Defense Strategy

Analysis Brief

The Pacific’s Aussie Sheriff

Australia, once considered a minor power, increasingly plays a more prominent role in the Pacific Rim. As Canberra pursues a policy of creating stability across the region, Australian troops are deployed in Iraq and Afghanistan, as well as in East Timor and the Solomon Islands. But not everyone is thrilled with Australia's new prominence.

See more in Australia; Defense Strategy

Analysis Brief

Still Open for Business

President Bush recently said he would "like to end Guantanamo." After more than four years and much international outcry, that appears to be a subtle shift in the administration's public stance. But that does not mean the end is nigh for America's most notorious detention center.

See more in Defense Strategy; Terrorism; Human Rights

Analysis Brief

Reviewing the Defenses

The Pentagon's new Quadrennial Defense Review calls for modernizing air, land, and sea forces and emphasizes a more agile approach to confronting threats posed by non-state actors. But in contrast to the previous review, the defense department is dropping the language of military transformation to concentrate on fighting its war on terrorism.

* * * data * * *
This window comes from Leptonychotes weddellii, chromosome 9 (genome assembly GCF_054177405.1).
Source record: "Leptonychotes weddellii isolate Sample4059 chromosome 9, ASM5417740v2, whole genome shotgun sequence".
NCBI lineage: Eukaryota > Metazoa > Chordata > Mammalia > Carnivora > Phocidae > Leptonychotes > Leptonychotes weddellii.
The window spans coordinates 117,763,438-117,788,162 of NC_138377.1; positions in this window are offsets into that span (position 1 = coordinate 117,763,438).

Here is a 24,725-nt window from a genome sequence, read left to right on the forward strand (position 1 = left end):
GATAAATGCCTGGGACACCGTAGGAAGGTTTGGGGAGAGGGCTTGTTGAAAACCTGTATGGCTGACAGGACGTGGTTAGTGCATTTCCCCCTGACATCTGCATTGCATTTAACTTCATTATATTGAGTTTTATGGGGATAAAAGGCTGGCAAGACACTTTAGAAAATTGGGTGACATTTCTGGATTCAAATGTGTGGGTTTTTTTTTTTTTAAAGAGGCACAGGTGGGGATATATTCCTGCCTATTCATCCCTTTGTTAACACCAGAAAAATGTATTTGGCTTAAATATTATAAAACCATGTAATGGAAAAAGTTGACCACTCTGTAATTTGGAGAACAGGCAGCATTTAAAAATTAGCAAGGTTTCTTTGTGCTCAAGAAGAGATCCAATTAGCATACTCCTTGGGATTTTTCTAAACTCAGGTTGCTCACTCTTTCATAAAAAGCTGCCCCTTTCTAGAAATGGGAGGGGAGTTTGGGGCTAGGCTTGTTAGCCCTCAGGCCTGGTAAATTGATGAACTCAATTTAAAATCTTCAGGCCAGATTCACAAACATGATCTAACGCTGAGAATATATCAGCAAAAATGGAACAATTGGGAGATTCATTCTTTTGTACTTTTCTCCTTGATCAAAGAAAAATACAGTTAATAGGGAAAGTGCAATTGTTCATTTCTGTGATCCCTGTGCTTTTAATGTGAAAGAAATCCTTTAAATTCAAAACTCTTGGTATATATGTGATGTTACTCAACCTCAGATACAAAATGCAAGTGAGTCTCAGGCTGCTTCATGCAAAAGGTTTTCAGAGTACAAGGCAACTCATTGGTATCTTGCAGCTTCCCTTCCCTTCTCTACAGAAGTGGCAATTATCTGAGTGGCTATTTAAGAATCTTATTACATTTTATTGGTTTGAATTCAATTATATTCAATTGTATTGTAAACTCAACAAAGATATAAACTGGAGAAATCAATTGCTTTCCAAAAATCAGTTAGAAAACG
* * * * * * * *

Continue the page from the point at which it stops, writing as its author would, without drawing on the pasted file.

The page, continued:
See more in Defense Strategy; United States; Defense Budget


Planning for Withdrawal in Afghanistan May Be Smart, But It’s Not Wise

Author: Daniel S. Markey
Defense One

Votes are still being counted in Afghanistan's presidential election, but preliminary results suggest that no candidate won a majority. If these results hold up and no backroom deals are cooked up between Afghan politicians, a runoff poll will follow and the victor will not likely be declared until late summer. That timeline is making U.S. and NATO military planners very nervous.

See more in Afghanistan; Diplomacy and Statecraft; Defense Strategy


Walking Loudly and Carrying a Big Stick

Author: Micah Zenko
Foreign Policy

A divergence of opinions between males and females is an "enduring characteristic of polls on the use of military force, regardless of the weapons system employed, military mission undertaken, whether the intervening force is unilateral or multilateral, and the strategic objective proposed," says Micah Zenko. Citing polls from the early 1990s to today, he investigates why this persistent difference in opinion exists and what it may mean for U.S. foreign policy.

See more in United States; Defense Strategy; Defense Technology; Drones